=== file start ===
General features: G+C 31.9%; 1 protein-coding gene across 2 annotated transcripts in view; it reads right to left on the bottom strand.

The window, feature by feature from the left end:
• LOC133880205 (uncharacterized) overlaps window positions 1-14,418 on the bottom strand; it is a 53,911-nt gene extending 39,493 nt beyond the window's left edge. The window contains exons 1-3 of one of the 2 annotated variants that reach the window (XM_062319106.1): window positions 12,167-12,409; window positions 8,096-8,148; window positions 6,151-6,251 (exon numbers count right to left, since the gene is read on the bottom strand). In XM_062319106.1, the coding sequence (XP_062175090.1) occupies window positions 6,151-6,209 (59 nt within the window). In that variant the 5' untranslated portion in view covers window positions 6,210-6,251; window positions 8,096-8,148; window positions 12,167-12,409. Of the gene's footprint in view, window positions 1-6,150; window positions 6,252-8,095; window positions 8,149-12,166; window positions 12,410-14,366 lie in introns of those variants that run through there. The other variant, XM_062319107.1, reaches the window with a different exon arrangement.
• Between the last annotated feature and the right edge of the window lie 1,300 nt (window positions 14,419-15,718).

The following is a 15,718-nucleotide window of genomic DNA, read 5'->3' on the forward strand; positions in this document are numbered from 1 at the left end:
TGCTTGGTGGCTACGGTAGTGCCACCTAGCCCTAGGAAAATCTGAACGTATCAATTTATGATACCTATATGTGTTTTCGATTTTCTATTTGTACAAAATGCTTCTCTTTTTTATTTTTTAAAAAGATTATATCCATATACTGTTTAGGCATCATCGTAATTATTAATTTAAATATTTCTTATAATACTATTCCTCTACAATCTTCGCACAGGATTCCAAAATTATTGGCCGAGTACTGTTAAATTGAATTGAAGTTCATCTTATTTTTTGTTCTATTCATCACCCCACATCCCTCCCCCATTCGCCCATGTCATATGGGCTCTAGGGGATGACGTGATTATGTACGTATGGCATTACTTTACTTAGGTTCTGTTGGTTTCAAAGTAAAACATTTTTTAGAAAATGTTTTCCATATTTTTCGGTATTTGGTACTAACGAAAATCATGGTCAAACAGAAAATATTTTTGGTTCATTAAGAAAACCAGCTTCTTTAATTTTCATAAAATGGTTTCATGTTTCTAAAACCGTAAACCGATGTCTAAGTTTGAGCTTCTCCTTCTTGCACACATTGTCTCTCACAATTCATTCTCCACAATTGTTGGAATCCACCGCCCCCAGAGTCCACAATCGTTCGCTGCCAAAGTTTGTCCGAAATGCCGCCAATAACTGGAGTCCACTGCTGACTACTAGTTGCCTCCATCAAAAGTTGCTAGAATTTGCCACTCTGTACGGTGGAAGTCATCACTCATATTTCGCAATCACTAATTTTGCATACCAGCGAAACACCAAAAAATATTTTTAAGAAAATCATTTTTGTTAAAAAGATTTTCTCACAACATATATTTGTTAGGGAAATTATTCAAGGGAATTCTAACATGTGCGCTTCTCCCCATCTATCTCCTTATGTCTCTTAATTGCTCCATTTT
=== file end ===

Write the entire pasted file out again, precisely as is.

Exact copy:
General features: G+C 31.9%; 1 protein-coding gene across 2 annotated transcripts in view; it reads right to left on the bottom strand.

The window, feature by feature from the left end:
• LOC133880205 (uncharacterized) overlaps window positions 1-14,418 on the bottom strand; it is a 53,911-nt gene extending 39,493 nt beyond the window's left edge. The window contains exons 1-3 of one of the 2 annotated variants that reach the window (XM_062319106.1): window positions 12,167-12,409; window positions 8,096-8,148; window positions 6,151-6,251 (exon numbers count right to left, since the gene is read on the bottom strand). In XM_062319106.1, the coding sequence (XP_062175090.1) occupies window positions 6,151-6,209 (59 nt within the window). In that variant the 5' untranslated portion in view covers window positions 6,210-6,251; window positions 8,096-8,148; window positions 12,167-12,409. Of the gene's footprint in view, window positions 1-6,150; window positions 6,252-8,095; window positions 8,149-12,166; window positions 12,410-14,366 lie in introns of those variants that run through there. The other variant, XM_062319107.1, reaches the window with a different exon arrangement.
• Between the last annotated feature and the right edge of the window lie 1,300 nt (window positions 14,419-15,718).

The following is a 15,718-nucleotide window of genomic DNA, read 5'->3' on the forward strand; positions in this document are numbered from 1 at the left end:
TGCTTGGTGGCTACGGTAGTGCCACCTAGCCCTAGGAAAATCTGAACGTATCAATTTATGATACCTATATGTGTTTTCGATTTTCTATTTGTACAAAATGCTTCTCTTTTTTATTTTTTAAAAAGATTATATCCATATACTGTTTAGGCATCATCGTAATTATTAATTTAAATATTTCTTATAATACTATTCCTCTACAATCTTCGCACAGGATTCCAAAATTATTGGCCGAGTACTGTTAAATTGAATTGAAGTTCATCTTATTTTTTGTTCTATTCATCACCCCACATCCCTCCCCCATTCGCCCATGTCATATGGGCTCTAGGGGATGACGTGATTATGTACGTATGGCATTACTTTACTTAGGTTCTGTTGGTTTCAAAGTAAAACATTTTTTAGAAAATGTTTTCCATATTTTTCGGTATTTGGTACTAACGAAAATCATGGTCAAACAGAAAATATTTTTGGTTCATTAAGAAAACCAGCTTCTTTAATTTTCATAAAATGGTTTCATGTTTCTAAAACCGTAAACCGATGTCTAAGTTTGAGCTTCTCCTTCTTGCACACATTGTCTCTCACAATTCATTCTCCACAATTGTTGGAATCCACCGCCCCCAGAGTCCACAATCGTTCGCTGCCAAAGTTTGTCCGAAATGCCGCCAATAACTGGAGTCCACTGCTGACTACTAGTTGCCTCCATCAAAAGTTGCTAGAATTTGCCACTCTGTACGGTGGAAGTCATCACTCATATTTCGCAATCACTAATTTTGCATACCAGCGAAACACCAAAAAATATTTTTAAGAAAATCATTTTTGTTAAAAAGATTTTCTCACAACATATATTTGTTAGGGAAATTATTCAAGGGAATTCTAACATGTGCGCTTCTCCCCATCTATCTCCTTATGTCTCTTAATTGCTCCATTTT